My research focuses on developing physics-based, reduced-order models that can be used to understand, predict, and control the turbulent flow of fluids in various engineering systems. My approach revolves around identifying and modeling coherent flow structures, i.e., organized motions within otherwise chaotic flows. These structures provide building-blocks for an improved theoretical understanding of turbulence and also contribute disproportionately to engineering quantities of interest such as drag, heat transfer, and noise emission. Consequently, strategically manipulating coherent structures can potentially lead to vast performance improvements in a wide range of engineering applications. Realizing this goal will require the development of accurate, robust reduced-order models that describe the coherent structures to provide a basis for modern control strategies. I approach model development using a diverse set of tools and ideas from a wide range of disciplines, including hydrodynamic stability theory, advanced large-scale data mining, statistics, applied and computational mathematics, and optimal control theory; a recurring theme in my work is a symbiotic relationship between basic theory and experimental and numerical data.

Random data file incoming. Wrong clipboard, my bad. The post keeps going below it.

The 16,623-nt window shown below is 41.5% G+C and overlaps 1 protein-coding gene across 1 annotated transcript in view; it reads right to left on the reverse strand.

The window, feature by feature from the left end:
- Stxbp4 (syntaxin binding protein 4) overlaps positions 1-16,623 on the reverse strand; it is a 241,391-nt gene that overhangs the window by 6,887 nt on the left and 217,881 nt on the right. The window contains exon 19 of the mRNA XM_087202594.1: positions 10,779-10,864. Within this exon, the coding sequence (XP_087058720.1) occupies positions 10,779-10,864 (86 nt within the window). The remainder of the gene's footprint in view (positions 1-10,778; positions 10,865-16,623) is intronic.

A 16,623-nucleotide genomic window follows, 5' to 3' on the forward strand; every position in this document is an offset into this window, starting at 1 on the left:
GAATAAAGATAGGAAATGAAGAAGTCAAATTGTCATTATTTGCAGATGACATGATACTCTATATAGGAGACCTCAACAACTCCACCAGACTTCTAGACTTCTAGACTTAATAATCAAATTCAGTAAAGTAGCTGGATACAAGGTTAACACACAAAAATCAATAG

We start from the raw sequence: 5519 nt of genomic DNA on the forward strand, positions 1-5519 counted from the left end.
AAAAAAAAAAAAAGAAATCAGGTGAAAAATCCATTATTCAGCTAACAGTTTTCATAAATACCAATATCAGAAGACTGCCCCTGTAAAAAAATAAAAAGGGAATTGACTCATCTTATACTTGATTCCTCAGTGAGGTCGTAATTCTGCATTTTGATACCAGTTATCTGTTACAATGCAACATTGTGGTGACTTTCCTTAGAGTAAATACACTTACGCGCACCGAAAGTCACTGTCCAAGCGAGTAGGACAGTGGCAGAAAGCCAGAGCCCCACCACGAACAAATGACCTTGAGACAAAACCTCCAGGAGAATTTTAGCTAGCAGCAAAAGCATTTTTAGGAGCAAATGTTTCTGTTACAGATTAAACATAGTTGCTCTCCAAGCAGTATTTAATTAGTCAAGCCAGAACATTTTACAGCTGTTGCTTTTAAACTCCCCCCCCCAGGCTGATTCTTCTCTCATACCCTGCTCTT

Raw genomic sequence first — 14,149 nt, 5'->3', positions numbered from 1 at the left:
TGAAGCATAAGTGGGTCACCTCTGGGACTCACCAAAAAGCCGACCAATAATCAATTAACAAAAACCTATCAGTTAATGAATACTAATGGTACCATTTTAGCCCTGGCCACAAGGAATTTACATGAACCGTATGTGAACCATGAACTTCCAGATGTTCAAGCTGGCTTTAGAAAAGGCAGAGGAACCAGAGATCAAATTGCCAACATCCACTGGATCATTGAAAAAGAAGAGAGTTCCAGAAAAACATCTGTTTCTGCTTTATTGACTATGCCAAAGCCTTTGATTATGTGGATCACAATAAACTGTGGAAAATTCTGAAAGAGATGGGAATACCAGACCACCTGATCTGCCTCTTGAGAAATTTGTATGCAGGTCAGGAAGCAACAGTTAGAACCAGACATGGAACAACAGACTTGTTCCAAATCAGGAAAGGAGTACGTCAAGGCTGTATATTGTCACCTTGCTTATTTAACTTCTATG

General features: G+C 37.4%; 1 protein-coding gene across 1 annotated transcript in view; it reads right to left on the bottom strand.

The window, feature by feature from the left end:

Some of my main projects are described below.